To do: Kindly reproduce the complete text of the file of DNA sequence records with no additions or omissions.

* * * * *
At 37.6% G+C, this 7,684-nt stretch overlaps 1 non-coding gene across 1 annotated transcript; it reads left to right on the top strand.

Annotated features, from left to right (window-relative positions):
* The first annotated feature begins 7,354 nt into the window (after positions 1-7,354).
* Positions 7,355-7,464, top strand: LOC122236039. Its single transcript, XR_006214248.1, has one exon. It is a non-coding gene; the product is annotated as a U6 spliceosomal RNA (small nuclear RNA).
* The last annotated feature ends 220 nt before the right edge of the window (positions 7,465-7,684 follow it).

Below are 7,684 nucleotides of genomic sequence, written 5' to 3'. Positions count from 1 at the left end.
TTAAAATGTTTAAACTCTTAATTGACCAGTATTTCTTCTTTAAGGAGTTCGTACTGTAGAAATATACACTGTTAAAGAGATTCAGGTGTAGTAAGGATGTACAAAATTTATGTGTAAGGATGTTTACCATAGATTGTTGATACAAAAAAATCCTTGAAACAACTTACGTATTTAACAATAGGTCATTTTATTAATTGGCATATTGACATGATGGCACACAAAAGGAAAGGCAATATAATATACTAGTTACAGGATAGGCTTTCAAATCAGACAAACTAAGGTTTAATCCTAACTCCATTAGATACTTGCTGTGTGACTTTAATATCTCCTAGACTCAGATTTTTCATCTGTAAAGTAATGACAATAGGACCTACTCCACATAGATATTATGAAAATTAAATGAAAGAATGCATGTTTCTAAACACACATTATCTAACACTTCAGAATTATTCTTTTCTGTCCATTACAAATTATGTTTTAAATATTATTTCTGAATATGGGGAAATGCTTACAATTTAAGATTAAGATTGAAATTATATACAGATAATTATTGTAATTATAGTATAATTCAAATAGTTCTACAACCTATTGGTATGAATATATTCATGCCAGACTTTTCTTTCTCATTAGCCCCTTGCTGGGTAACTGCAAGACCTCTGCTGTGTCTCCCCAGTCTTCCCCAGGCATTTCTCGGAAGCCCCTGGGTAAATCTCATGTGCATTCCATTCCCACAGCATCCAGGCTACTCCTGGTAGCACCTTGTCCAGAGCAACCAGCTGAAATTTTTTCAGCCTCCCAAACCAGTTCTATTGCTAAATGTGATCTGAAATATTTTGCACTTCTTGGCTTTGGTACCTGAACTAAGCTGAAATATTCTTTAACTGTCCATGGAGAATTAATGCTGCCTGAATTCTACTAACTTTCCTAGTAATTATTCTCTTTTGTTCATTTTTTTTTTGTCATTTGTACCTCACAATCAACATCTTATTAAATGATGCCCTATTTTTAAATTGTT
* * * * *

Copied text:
At 37.6% G+C, this 7,684-nt stretch overlaps 1 non-coding gene across 1 annotated transcript; it reads left to right on the top strand.

Annotated features, from left to right (window-relative positions):
* The first annotated feature begins 7,354 nt into the window (after positions 1-7,354).
* Positions 7,355-7,464, top strand: LOC122236039. Its single transcript, XR_006214248.1, has one exon. It is a non-coding gene; the product is annotated as a U6 spliceosomal RNA (small nuclear RNA).
* The last annotated feature ends 220 nt before the right edge of the window (positions 7,465-7,684 follow it).

Below are 7,684 nucleotides of genomic sequence, written 5' to 3'. Positions count from 1 at the left end.
TTAAAATGTTTAAACTCTTAATTGACCAGTATTTCTTCTTTAAGGAGTTCGTACTGTAGAAATATACACTGTTAAAGAGATTCAGGTGTAGTAAGGATGTACAAAATTTATGTGTAAGGATGTTTACCATAGATTGTTGATACAAAAAAATCCTTGAAACAACTTACGTATTTAACAATAGGTCATTTTATTAATTGGCATATTGACATGATGGCACACAAAAGGAAAGGCAATATAATATACTAGTTACAGGATAGGCTTTCAAATCAGACAAACTAAGGTTTAATCCTAACTCCATTAGATACTTGCTGTGTGACTTTAATATCTCCTAGACTCAGATTTTTCATCTGTAAAGTAATGACAATAGGACCTACTCCACATAGATATTATGAAAATTAAATGAAAGAATGCATGTTTCTAAACACACATTATCTAACACTTCAGAATTATTCTTTTCTGTCCATTACAAATTATGTTTTAAATATTATTTCTGAATATGGGGAAATGCTTACAATTTAAGATTAAGATTGAAATTATATACAGATAATTATTGTAATTATAGTATAATTCAAATAGTTCTACAACCTATTGGTATGAATATATTCATGCCAGACTTTTCTTTCTCATTAGCCCCTTGCTGGGTAACTGCAAGACCTCTGCTGTGTCTCCCCAGTCTTCCCCAGGCATTTCTCGGAAGCCCCTGGGTAAATCTCATGTGCATTCCATTCCCACAGCATCCAGGCTACTCCTGGTAGCACCTTGTCCAGAGCAACCAGCTGAAATTTTTTCAGCCTCCCAAACCAGTTCTATTGCTAAATGTGATCTGAAATATTTTGCACTTCTTGGCTTTGGTACCTGAACTAAGCTGAAATATTCTTTAACTGTCCATGGAGAATTAATGCTGCCTGAATTCTACTAACTTTCCTAGTAATTATTCTCTTTTGTTCATTTTTTTTTTGTCATTTGTACCTCACAATCAACATCTTATTAAATGATGCCCTATTTTTAAATTGTT